Bardstown Bourbon Co. traditionally releases new editions of its Fusion and Discovery Series together. This summer, things have been switched up a bit. Instead of one of each, we’re getting two Discovery Series bottlings — editions #8 and #9. These blends are quite different, including a stave-finished offering and a whiskey whose biggest component hails from Georgia (the state). We sampled both at length. Thoughts follow.
Bardstown Bourbon Discovery Series #8 Blended Whiskey – Discovery #7 incorporated Canadian whiskey for the first time in its blend, and that continues here with a whiskey that has significant a similarity to that release. Discovery #8 is a blend of “Kentucky Bourbons (66%), two Indiana ryes (23%), and aged Canadian whiskey (11%), incorporating a custom selection of five oak staves that were created specifically to enhance the unique flavor of this original blend.” The use of finishing staves seems to be the biggest shift here, making for a truly wacky composition — but as is often the case with BBCo., it’s all kind of magical in the glass. Chocolaty but with a distinctly woody edge, the whiskey’s nose promptly engages with notes of vanilla, spice, and fresh cherries. The palate retreats a bit. There’s a corny quality up front, plus a slightly wine-laden note, then a flood of brown butter, bordering on butterscotch with a slightly syrupy sweetness. As the whiskey develops, notes of tobacco come into focus, plus a stronger cinnamon element, veering into applesauce. Lots of red fruit emerges as the finish builds, a touch of lumberyard adding some gravity, but not too much. Clean, cocoa powder on the finish. Hard to put down, echoing the impressive Discovery Series #7. 114.1 proof. A / $140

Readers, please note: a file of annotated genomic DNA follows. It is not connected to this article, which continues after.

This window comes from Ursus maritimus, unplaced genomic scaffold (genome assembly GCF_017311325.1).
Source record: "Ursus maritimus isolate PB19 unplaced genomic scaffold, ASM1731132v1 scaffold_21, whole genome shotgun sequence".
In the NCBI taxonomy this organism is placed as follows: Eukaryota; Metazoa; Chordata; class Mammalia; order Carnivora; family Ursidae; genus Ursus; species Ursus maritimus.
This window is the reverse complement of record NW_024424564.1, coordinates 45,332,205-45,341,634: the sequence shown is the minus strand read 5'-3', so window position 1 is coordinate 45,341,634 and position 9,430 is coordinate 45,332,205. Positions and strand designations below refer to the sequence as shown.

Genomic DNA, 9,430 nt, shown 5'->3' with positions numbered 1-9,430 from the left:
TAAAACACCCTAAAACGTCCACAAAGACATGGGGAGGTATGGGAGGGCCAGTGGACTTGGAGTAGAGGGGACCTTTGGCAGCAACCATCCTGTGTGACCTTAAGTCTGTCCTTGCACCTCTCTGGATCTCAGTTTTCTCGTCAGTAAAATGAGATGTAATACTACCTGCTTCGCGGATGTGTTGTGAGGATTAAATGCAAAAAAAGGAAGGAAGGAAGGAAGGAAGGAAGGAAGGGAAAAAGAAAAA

Bardstown Bourbon Discovery Series #9 Blended Whiskey – Here Bardstown offers up a blend that is dominated by whiskey made in Georgia (35%), with Kentucky bourbon (31%), 17 year old Tennessee whiskey (19%), and Canadian whiskey (15%) making up the rest. If the Georgia-born whiskey sounds familiar, you might be thinking about American Highway Route 2, which performed a similar trick — likely with the same stock. Toastier and woodier than Discovery #8, this blend has a bit more gravity and a considerably different — albeit still engaging — character. Malty and a bit bready on the nose, the whiskey moves over time from a pastoral aroma to one that is somewhat austere and a bit leathery. Much of that follows over to the palate, where the malty elements soon give way to a sharp citrus character, orange and lemon peel, then tobacco and more spice notes. This feels surprisingly hotter than #8, despite being lower in proof. Red pepper gives the finish some lingering burn, with cloves, ginger, and sesame oil coming on strong. Overall, it’s a bold and somewhat burly whiskey that offers plenty to love — if you can take the heat.
112.5 proof. A- / $140
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